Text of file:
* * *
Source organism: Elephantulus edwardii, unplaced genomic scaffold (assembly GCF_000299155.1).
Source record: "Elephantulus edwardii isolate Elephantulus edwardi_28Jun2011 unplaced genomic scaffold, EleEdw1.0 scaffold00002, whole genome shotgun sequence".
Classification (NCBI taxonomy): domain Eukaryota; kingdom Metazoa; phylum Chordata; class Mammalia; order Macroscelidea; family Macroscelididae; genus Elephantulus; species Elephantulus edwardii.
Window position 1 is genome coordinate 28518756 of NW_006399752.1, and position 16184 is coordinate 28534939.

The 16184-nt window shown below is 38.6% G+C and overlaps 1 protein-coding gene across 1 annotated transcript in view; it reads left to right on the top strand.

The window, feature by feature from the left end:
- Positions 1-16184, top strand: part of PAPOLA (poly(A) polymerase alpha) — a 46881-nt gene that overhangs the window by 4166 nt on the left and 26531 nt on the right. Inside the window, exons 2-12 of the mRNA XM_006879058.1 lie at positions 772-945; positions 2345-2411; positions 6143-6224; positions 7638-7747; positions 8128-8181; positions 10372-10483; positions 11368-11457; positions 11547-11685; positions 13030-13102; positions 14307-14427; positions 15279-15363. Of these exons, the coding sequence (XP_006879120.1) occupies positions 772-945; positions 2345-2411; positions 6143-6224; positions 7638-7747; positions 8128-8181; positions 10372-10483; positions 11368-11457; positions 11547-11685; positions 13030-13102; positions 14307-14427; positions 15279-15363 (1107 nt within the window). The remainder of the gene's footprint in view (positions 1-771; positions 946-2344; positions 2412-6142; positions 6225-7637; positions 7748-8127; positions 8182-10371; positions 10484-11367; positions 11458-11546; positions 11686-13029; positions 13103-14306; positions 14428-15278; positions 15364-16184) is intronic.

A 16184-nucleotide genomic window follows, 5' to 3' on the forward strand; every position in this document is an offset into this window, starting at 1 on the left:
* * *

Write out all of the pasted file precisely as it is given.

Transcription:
Source organism: Elephantulus edwardii, unplaced genomic scaffold (assembly GCF_000299155.1).
Source record: "Elephantulus edwardii isolate Elephantulus edwardi_28Jun2011 unplaced genomic scaffold, EleEdw1.0 scaffold00002, whole genome shotgun sequence".
Classification (NCBI taxonomy): domain Eukaryota; kingdom Metazoa; phylum Chordata; class Mammalia; order Macroscelidea; family Macroscelididae; genus Elephantulus; species Elephantulus edwardii.
Window position 1 is genome coordinate 28518756 of NW_006399752.1, and position 16184 is coordinate 28534939.

The 16184-nt window shown below is 38.6% G+C and overlaps 1 protein-coding gene across 1 annotated transcript in view; it reads left to right on the top strand.

The window, feature by feature from the left end:
- Positions 1-16184, top strand: part of PAPOLA (poly(A) polymerase alpha) — a 46881-nt gene that overhangs the window by 4166 nt on the left and 26531 nt on the right. Inside the window, exons 2-12 of the mRNA XM_006879058.1 lie at positions 772-945; positions 2345-2411; positions 6143-6224; positions 7638-7747; positions 8128-8181; positions 10372-10483; positions 11368-11457; positions 11547-11685; positions 13030-13102; positions 14307-14427; positions 15279-15363. Of these exons, the coding sequence (XP_006879120.1) occupies positions 772-945; positions 2345-2411; positions 6143-6224; positions 7638-7747; positions 8128-8181; positions 10372-10483; positions 11368-11457; positions 11547-11685; positions 13030-13102; positions 14307-14427; positions 15279-15363 (1107 nt within the window). The remainder of the gene's footprint in view (positions 1-771; positions 946-2344; positions 2412-6142; positions 6225-7637; positions 7748-8127; positions 8182-10371; positions 10484-11367; positions 11458-11546; positions 11686-13029; positions 13103-14306; positions 14428-15278; positions 15364-16184) is intronic.

A 16184-nucleotide genomic window follows, 5' to 3' on the forward strand; every position in this document is an offset into this window, starting at 1 on the left: